Now of course, I'm still not very experienced. But with my history of anxiety, I really don't think I'm gonna be one of those "road pirates" - quite contrary, I take things gently and carefully. Sure thing, the best practice now would be to have a vehicle of my own, but as I said, I'm not in a good position for this. But even if much time has to pass and my skills get rusty again - a little refresher, certainly shorter what I just had, should be all that's needed to get back on track.

Be Without Fear.
 

Kellan Meig'h

Kilted Luthier
It's done!

The instructor deemed me ready to go on my own. But most importantly, I deemed myself ready. To try to show you the taste of this victory: when I was starting this thread, I was not at all sure what the outcome will be. Nowadays - if I had a car, I could get in and go, no hard feelings. Even more, I could say that - aside from the omnipresent road idiots - I started finding this enjoyable. Who could think, really!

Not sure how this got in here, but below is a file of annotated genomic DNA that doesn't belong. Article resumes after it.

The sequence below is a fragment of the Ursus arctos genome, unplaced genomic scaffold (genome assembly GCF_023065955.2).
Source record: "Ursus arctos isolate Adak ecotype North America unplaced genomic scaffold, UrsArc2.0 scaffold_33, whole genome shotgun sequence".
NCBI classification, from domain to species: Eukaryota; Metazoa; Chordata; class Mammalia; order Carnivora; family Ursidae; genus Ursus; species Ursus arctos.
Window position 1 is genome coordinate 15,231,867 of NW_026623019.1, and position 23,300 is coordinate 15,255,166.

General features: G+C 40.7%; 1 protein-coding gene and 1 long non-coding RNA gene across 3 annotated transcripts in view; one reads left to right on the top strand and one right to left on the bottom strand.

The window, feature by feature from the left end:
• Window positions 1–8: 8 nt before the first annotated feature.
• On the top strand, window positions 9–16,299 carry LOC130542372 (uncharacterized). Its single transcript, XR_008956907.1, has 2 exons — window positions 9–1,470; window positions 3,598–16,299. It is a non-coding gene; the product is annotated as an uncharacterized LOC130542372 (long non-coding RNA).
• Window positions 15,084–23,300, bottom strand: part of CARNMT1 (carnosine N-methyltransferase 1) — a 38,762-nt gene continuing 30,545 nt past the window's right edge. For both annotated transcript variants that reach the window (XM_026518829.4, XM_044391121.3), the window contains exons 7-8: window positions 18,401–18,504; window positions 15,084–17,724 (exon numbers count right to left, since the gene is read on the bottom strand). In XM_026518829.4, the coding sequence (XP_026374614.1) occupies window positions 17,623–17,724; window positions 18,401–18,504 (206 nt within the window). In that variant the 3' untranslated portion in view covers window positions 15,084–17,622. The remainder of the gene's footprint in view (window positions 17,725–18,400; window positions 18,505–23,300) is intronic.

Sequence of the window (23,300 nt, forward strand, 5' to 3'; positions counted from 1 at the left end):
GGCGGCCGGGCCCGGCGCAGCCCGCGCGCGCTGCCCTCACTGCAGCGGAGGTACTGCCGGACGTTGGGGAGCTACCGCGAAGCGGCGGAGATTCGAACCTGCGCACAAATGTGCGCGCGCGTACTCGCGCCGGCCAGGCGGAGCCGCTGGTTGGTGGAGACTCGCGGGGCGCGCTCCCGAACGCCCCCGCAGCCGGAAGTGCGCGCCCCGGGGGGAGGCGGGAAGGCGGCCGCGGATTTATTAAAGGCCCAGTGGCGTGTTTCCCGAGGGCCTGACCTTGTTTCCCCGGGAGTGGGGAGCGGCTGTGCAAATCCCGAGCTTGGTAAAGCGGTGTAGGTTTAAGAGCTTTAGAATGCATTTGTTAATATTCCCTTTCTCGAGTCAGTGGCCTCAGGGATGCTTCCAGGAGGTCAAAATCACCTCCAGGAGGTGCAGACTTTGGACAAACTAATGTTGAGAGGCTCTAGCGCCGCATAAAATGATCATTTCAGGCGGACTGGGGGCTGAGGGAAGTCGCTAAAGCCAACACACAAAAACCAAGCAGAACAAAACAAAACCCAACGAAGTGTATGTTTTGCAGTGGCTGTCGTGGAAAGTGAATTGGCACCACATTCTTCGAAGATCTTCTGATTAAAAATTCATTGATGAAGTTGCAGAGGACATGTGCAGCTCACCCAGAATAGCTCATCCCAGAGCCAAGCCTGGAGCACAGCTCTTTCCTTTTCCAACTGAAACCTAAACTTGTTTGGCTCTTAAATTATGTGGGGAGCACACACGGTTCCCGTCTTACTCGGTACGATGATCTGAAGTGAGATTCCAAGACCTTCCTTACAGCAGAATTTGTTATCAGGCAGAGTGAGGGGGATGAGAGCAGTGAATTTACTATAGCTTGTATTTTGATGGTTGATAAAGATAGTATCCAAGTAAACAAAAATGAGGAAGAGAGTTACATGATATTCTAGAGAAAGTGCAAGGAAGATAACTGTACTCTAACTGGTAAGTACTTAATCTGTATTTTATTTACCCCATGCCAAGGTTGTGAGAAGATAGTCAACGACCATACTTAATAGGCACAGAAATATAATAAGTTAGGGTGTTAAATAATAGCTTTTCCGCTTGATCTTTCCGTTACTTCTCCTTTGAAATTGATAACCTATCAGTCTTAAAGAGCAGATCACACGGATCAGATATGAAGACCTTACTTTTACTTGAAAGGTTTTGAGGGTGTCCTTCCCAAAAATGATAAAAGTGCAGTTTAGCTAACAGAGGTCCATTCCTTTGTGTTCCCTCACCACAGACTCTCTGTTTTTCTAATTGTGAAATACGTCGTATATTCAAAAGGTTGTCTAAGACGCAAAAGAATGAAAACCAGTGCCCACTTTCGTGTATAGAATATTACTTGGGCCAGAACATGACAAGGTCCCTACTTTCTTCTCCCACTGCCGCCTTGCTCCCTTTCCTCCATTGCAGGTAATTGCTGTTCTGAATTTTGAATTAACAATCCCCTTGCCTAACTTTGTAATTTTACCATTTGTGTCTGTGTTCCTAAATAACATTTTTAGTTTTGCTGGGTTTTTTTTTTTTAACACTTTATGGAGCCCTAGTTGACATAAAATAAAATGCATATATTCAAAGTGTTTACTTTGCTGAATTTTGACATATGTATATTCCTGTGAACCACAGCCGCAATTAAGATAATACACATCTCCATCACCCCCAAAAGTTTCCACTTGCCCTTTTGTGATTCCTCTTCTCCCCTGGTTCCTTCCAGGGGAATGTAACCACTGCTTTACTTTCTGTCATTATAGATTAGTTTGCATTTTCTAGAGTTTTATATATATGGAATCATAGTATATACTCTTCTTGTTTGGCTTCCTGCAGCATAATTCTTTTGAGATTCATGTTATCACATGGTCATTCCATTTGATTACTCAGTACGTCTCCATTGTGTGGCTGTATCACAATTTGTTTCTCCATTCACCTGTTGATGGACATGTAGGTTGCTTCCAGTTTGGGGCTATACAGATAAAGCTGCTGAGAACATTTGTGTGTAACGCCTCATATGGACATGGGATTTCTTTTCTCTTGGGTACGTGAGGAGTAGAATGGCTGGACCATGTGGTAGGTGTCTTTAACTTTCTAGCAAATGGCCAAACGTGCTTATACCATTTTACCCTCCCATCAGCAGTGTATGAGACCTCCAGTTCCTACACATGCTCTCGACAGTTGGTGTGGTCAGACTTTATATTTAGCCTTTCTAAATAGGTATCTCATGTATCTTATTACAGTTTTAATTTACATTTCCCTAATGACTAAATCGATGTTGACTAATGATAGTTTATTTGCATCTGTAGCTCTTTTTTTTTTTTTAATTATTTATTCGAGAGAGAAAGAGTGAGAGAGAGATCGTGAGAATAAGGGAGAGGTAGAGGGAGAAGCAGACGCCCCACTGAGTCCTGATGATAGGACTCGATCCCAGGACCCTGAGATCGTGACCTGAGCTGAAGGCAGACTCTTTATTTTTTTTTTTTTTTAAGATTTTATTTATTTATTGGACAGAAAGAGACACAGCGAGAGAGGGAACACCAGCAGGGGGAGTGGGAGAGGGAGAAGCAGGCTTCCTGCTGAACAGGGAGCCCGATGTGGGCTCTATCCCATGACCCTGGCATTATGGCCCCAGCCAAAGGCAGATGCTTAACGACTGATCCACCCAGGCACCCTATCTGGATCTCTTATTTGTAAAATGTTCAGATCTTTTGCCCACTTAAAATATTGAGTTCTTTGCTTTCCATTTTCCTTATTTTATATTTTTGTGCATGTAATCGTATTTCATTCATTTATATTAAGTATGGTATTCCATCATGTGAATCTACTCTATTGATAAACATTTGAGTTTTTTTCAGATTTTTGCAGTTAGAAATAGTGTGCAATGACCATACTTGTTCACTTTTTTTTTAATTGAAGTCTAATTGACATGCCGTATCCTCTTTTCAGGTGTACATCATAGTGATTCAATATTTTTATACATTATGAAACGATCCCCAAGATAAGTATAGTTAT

Now of course, I'm still not very experienced. But with my history of anxiety, I really don't think I'm gonna be one of those "road pirates" - quite contrary, I take things gently and carefully. Sure thing, the best practice now would be to have a vehicle of my own, but as I said, I'm not in a good position for this. But even if much time has to pass and my skills get rusty again - a little refresher, certainly shorter what I just had, should be all that's needed to get back on track.

Be Without Fear.
Good on you! Glad to hear you got the nod to drive!

Feel like teaching my youngest grandson to drive a stick? He just can't get the hang of steering, shifting and clutching at the same time. At least I know for the time being, he can't take my Mercury Grand Marquis without permission.